Investigation of the Genetic Etiology of Superior Coloboma and the Formation and Closure of Superior Ocular Sulcus

  • Author / Creator
    Yoon, Kevin Hyunjin
  • Congenital ocular coloboma is a rare genetic disorder that is typically observed as a cleft in the inferior aspect of the eye due to failed choroid fissure closure during embryogenesis. Together with microphthalmia (small eyes) and anophthalmia (absence of eyes), it represents 3-11% of childhood blindness worldwide. In addition to environmental factors, genetic analyses of coloboma patients have revealed many key eye development genes associated with ocular coloboma, involved in regulation of initial specification of the eye field, migration of retinal precursors, patterning of the retina, neural crest cell biology, and activity of head mesoderm.
    In this thesis, we describe individuals with coloboma in the superior aspect of the iris, leading to the discovery of a novel developmental structure, referred to as the superior ocular sulcus (SOS), that is transiently present on the dorsal aspect of the optic cup during early vertebrate eye development. Through our analysis of patient exome-sequencing data and the use of zebrafish, we investigate the roles of dorsal eye patterning genes, BMPR1A and TBX2, and determine that aberrant dorsal eye patterning results in SOS closure defects, and that the SOS acts as a conduit for blood vessels.
    Additionally, I investigate the role of another key dorsal-ventral (DV) eye axis patterning gene, VAX2, a transcription factor regulated by Shh signaling that is expressed in the ventral eye. I observe that maternal zygotic homozygous vax2-null embryos display SOS closure delay. In addition, overexpression of human wildtype VAX2 mRNA in zebrafish embryos leads to SOS closure delay and perturbed expression of DV eye axis patterning genes. Analysis of the patient variant (p.Leu139Met) conclusively demonstrates decreased activity when compared to wildtype VAX2, indicating that the patient variant is likely to be hypomorphic. These findings suggest that SOS closure requires a tightly-regulated expression of vax2, wherein both loss and increase in vax2 expression can result in improper closure.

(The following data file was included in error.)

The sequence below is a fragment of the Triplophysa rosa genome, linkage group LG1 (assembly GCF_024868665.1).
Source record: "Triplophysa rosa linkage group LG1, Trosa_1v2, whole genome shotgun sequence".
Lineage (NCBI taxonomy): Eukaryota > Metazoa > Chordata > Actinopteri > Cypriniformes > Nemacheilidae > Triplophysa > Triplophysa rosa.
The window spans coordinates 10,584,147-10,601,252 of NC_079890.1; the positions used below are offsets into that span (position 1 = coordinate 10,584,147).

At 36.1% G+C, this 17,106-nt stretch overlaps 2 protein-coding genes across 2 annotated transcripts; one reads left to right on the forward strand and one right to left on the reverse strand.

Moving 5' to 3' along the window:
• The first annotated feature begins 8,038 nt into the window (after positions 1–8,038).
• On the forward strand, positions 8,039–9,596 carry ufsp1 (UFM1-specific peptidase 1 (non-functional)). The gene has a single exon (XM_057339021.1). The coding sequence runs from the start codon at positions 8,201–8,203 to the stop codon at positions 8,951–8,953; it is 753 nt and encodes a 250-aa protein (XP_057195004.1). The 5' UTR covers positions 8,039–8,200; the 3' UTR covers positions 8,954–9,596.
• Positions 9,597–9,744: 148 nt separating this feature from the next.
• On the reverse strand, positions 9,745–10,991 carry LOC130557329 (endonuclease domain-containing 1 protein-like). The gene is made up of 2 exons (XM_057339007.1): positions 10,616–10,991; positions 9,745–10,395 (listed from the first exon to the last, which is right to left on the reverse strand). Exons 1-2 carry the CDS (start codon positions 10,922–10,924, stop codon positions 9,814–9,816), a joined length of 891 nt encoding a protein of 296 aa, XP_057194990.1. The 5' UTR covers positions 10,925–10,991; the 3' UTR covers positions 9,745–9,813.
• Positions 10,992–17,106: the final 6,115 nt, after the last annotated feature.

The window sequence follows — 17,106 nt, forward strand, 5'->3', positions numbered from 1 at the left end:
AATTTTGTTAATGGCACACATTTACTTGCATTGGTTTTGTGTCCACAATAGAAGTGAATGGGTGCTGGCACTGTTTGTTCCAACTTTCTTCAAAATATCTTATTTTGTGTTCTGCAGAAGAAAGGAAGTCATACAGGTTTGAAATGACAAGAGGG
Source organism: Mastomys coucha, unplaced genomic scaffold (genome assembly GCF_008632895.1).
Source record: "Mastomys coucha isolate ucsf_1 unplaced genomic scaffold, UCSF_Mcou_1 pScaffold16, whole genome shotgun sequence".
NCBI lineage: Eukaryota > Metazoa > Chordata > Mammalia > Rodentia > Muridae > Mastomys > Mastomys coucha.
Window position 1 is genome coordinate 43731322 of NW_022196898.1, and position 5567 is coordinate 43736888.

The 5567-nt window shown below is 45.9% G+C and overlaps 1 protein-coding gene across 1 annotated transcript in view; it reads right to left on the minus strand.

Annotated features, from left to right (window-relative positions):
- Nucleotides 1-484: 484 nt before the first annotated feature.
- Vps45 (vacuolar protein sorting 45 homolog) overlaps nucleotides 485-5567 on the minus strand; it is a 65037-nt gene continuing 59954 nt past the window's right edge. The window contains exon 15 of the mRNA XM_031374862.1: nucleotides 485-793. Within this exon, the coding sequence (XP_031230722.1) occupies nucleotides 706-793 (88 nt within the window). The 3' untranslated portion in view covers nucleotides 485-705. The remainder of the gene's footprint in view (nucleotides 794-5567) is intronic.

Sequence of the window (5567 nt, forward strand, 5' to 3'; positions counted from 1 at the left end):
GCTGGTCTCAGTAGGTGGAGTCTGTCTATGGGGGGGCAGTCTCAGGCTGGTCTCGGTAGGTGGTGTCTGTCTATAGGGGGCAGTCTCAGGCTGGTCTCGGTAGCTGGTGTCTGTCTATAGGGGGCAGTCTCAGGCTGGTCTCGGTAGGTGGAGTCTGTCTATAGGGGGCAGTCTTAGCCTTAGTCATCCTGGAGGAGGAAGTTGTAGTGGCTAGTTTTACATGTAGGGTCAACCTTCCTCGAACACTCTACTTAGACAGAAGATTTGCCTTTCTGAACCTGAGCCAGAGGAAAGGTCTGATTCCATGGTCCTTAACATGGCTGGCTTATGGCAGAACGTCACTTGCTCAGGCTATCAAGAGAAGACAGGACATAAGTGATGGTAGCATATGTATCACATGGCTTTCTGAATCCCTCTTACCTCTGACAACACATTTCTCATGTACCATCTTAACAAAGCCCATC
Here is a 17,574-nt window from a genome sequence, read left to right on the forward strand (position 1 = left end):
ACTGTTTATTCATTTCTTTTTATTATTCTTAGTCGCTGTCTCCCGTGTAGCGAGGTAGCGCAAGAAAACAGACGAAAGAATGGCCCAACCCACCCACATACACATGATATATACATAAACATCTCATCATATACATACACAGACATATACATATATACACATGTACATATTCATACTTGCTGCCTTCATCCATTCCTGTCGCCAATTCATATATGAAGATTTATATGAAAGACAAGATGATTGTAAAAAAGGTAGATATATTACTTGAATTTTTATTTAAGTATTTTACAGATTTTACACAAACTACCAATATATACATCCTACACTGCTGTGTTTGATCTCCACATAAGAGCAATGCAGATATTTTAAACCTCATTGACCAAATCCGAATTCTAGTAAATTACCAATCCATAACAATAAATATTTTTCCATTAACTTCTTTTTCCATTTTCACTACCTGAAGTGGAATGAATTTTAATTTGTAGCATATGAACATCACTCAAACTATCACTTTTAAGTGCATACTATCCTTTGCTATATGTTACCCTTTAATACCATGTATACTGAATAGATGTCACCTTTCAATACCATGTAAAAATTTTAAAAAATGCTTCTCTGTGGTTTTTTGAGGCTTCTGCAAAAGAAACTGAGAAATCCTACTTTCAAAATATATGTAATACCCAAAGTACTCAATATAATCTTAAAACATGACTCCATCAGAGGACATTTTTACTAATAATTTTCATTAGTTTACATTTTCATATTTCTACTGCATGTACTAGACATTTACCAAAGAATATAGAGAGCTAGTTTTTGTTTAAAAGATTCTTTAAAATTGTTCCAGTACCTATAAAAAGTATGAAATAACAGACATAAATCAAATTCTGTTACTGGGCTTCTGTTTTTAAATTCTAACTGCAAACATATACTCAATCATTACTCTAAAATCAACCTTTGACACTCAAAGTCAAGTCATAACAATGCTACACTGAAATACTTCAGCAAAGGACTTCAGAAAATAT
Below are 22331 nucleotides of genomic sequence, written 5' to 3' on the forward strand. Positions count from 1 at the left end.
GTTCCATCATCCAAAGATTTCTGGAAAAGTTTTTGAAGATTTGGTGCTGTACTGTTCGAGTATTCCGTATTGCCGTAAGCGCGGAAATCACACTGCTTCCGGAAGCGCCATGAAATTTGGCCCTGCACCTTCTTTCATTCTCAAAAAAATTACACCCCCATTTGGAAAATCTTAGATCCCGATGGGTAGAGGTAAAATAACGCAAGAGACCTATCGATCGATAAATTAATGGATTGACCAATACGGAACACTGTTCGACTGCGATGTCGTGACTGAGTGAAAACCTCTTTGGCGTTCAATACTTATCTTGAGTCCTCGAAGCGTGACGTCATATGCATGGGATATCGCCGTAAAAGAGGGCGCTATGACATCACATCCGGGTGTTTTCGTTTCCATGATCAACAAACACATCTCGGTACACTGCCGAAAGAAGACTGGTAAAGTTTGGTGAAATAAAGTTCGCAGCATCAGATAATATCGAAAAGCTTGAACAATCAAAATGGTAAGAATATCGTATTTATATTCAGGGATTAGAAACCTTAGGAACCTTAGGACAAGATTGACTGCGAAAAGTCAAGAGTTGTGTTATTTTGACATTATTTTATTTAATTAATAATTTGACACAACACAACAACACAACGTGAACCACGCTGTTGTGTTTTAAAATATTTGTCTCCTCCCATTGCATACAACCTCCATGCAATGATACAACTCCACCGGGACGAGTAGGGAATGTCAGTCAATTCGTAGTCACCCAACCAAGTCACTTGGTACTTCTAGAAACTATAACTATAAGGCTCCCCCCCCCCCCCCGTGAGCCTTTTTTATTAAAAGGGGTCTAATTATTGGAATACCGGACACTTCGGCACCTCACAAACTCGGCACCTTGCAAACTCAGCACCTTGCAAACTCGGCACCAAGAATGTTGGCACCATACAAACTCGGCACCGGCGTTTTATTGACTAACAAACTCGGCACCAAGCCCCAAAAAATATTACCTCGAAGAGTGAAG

Subsequently, I present a brief investigation of the role of TSC2, a key regulator of mTOR signaling, on SOS closure. Through a morpholino-based knockdown approach, I establish that loss of tsc2 in zebrafish results in SOS closure delay, thus identifying the mTOR signaling pathway as a possible regulator of SOS closure during eye development, independent of DV eye axis patterning.
    Finally, in an effort to expand our understanding of the genetic etiology of superior coloboma and the genetic factors that regulate SOS formation and closure, I present an RNA-Seq data set generated from our models of SOS closure delay.
    Overall, this thesis aims to identify genetic factors that regulate the SOS to reveal the etiology of superior coloboma, a disorder of which there is very little known. In addition, these studies of the SOS add to the current understanding of eye development as a whole, as we begin to elucidate the role of this novel developmental structure during early embryogenesis.

  • Subjects / Keywords
  • Graduation date
    Spring 2022
  • Type of Item
  • Degree
    Doctor of Philosophy
  • DOI
  • License
    This thesis is made available by the University of Alberta Libraries with permission of the copyright owner solely for non-commercial purposes. This thesis, or any portion thereof, may not otherwise be copied or reproduced without the written consent of the copyright owner, except to the extent permitted by Canadian copyright law.